Boron neutron capture therapy (BNCT) is a radiotherapy treatment based on the accumulation in the tumor of a (10)B-containing drug and subsequent irradiation with low energy neutrons, which bring about the decay of (10)B to (7)Li and an α particle, causing the death of the neoplastic cell. The effectiveness of BNCT is limited by the low delivery and accumulation of the used boron-containing compounds. Here we report the development and the characterization of BPO4 nanoparticles (NPs) as a novel possible alternative drug for BNCT. An extensive analysis of BPO4 NP biocompatibility was performed using both mature blood cells (erythrocytes, neutrophils and platelets) and a model of hematopoietic progenitor cells. A time- and concentration-dependent cytotoxicity study was performed on neoplastic coloncarcinoma and osteosarcoma cell lines. BPO4 functionalization with folic acid, introduced to improve the uptake by tumor cells, appeared to effectively limit the unwanted effects of NPs on the analyzed blood components. Boron neutron capture therapy (BNCT) is a radiotherapy treatment modality based on the accumulation of a (10)B-containing drug and subsequent irradiation with low energy neutrons, inducing the decay of (10)B to (7)Li and an α particle, causing neoplastic cell death. This team of authors reports on a folic acid functionalized BPO4 nanoparticle with improved characteristics compared with conventional BNCT approaches, as demonstrated in tumor cell lines, and hopefully to be followed by translational human studies. © 2014.

  20. Elevated-Temperature Corrosion of CoCrCuFeNiAl0.5Bx High-Entropy Alloys in Simulated Syngas Containing H2S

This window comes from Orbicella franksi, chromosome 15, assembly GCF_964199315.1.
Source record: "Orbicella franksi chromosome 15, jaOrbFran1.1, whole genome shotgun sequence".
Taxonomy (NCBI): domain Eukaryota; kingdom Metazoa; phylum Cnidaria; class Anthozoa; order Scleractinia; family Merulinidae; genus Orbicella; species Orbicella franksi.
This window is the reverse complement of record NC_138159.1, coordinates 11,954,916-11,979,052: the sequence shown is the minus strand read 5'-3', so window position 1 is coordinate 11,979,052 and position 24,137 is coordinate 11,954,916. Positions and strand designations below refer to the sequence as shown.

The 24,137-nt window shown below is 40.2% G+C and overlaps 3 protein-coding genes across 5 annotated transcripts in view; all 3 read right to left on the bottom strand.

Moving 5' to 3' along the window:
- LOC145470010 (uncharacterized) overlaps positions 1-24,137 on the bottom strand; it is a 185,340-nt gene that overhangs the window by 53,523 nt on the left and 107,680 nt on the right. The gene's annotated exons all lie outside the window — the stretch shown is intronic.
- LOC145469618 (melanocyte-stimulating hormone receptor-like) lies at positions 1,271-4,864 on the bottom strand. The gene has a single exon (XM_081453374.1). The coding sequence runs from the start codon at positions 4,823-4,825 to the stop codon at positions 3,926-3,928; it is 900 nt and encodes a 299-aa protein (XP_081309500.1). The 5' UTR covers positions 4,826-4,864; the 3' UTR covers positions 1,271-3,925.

Energy Technology Data Exchange (ETDEWEB)

    Dogan, Omer N; Nielsen, Benjamin C; Hawk, Jeffrey A

    2013-08-01

    High-entropy alloys are formed by synthesizing five or more principal elements in equimolar or near equimolar concentrations. Microstructure of the CoCrCuFeNiAl{sub 0.5}B{sub x} (x = 0, 0.2, 0.6, 1) high-entropy alloys under investigation is composed of a mixture of disordered bcc and fcc phases and borides. These alloys were tested gravimetrically for their corrosion resistance in simulated syngas containing 0, 0.01, 0.1, and 1 % H{sub 2}S at 500 °C. The exposed coupons were characterized using XRD and SEM. No significant corrosion was detected at 500 °C in syngas containing 0 and 0.01 % H{sub 2}S while significant corrosion was observed in syngas containing 0.1 and 1 % H{sub 2}S. Cu{sub 1.96}S was the primary sulfide in the external corrosion scale on the low-boron high-entropy alloys, whereas FeCo{sub 4}Ni{sub 4}S{sub 8} on the high-boron high-entropy alloys. Multi-phase Cu-rich regions in the low-B high-entropy alloys were vulnerable to corrosive attack.